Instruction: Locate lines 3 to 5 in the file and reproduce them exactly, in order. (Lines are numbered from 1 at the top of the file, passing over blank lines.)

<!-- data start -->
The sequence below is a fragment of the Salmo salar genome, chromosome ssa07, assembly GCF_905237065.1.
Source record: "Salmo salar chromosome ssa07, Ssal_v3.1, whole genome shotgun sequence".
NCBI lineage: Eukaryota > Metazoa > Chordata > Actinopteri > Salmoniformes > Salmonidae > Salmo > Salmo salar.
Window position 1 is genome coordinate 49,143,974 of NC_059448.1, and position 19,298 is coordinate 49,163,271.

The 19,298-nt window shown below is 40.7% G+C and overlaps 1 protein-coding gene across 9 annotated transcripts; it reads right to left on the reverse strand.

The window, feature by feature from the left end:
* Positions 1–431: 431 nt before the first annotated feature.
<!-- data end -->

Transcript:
NCBI lineage: Eukaryota > Metazoa > Chordata > Actinopteri > Salmoniformes > Salmonidae > Salmo > Salmo salar.
Window position 1 is genome coordinate 49,143,974 of NC_059448.1, and position 19,298 is coordinate 49,163,271.

The 19,298-nt window shown below is 40.7% G+C and overlaps 1 protein-coding gene across 9 annotated transcripts; it reads right to left on the reverse strand.